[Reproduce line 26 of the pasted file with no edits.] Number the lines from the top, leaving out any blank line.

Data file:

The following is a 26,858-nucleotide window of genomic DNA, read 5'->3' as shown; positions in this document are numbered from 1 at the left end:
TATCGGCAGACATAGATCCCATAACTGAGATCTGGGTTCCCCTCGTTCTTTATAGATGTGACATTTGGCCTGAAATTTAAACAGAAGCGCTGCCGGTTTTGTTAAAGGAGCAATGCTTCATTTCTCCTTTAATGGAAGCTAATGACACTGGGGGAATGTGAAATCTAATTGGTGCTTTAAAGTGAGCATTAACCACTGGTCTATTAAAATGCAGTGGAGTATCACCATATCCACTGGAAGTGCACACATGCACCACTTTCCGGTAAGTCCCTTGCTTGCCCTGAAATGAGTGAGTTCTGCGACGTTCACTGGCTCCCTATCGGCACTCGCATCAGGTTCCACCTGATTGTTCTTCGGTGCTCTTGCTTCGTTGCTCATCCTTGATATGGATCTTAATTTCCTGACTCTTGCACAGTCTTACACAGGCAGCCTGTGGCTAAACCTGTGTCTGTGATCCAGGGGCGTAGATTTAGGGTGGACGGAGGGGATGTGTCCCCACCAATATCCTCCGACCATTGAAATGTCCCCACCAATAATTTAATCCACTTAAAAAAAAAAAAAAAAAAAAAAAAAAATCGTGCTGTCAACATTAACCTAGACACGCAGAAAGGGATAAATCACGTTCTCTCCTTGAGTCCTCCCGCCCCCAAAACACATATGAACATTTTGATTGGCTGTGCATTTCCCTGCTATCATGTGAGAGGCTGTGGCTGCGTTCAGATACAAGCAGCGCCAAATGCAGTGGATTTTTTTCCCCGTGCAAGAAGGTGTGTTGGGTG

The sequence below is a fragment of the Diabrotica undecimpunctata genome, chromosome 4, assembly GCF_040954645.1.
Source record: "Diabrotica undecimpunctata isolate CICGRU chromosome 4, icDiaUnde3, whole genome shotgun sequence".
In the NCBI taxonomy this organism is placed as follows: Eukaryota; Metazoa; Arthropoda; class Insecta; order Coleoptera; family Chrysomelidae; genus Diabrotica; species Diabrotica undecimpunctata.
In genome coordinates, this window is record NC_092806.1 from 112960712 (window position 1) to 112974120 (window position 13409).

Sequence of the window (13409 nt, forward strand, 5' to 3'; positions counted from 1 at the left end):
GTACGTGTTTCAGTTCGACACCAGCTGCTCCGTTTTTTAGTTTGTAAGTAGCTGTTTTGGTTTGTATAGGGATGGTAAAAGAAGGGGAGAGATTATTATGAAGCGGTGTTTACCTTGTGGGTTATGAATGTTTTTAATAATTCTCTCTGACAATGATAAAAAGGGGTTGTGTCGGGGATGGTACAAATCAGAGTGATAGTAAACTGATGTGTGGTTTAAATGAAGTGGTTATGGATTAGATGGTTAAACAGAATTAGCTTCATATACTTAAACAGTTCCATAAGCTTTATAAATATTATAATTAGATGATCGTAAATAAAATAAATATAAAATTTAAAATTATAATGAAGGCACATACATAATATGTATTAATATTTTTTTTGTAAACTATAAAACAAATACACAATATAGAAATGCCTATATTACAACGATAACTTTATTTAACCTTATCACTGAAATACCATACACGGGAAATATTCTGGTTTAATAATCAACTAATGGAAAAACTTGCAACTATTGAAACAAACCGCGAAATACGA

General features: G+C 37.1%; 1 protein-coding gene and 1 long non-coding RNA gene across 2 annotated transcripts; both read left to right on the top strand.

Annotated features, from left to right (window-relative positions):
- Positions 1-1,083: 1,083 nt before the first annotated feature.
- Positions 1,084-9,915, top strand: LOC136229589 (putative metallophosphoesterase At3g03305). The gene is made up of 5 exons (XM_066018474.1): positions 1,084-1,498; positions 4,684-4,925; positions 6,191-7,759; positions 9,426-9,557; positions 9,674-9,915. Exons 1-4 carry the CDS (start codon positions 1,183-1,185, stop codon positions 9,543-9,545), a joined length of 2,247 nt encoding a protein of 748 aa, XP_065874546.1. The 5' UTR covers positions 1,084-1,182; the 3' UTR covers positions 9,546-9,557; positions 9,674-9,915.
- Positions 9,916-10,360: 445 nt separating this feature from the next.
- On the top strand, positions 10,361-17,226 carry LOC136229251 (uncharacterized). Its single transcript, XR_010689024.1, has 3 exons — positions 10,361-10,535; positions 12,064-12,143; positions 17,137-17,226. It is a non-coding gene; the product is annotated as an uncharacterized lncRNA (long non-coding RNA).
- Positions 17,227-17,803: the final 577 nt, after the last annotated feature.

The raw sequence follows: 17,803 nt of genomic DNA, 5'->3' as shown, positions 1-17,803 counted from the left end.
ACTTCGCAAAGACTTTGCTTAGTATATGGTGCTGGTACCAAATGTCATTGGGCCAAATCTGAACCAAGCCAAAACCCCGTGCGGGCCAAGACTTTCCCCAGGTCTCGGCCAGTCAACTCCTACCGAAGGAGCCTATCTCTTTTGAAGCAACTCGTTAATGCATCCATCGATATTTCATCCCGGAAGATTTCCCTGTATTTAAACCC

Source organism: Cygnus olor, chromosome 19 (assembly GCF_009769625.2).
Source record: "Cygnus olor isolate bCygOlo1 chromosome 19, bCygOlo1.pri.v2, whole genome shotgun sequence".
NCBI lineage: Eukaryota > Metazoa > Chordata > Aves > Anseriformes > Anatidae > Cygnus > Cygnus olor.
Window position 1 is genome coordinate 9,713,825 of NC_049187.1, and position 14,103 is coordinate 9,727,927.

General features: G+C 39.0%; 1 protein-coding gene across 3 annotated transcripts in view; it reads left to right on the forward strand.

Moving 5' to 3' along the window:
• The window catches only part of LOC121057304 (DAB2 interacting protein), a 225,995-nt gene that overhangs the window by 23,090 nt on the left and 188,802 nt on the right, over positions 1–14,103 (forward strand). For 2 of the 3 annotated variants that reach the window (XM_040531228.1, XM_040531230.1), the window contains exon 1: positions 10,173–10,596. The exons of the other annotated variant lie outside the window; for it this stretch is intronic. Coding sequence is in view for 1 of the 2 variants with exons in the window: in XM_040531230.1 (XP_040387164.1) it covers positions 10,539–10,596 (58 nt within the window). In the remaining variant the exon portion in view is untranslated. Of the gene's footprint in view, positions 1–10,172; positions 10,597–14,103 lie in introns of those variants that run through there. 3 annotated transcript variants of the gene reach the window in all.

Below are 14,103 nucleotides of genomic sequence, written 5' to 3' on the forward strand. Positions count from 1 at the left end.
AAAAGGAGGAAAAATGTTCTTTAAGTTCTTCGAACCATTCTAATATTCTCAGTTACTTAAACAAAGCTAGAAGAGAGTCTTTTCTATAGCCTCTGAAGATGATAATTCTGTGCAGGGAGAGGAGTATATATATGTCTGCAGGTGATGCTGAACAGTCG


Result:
AAAAGGAGGAAAAATGTTCTTTAAGTTCTTCGAACCATTCTAATATTCTCAGTTACTTAAACAAAGCTAGAAGAGAGTCTTTTCTATAGCCTCTGAAGATGATAATTCTGTGCAGGGAGAGGAGTATATATATGTCTGCAGGTGATGCTGAACAGTCG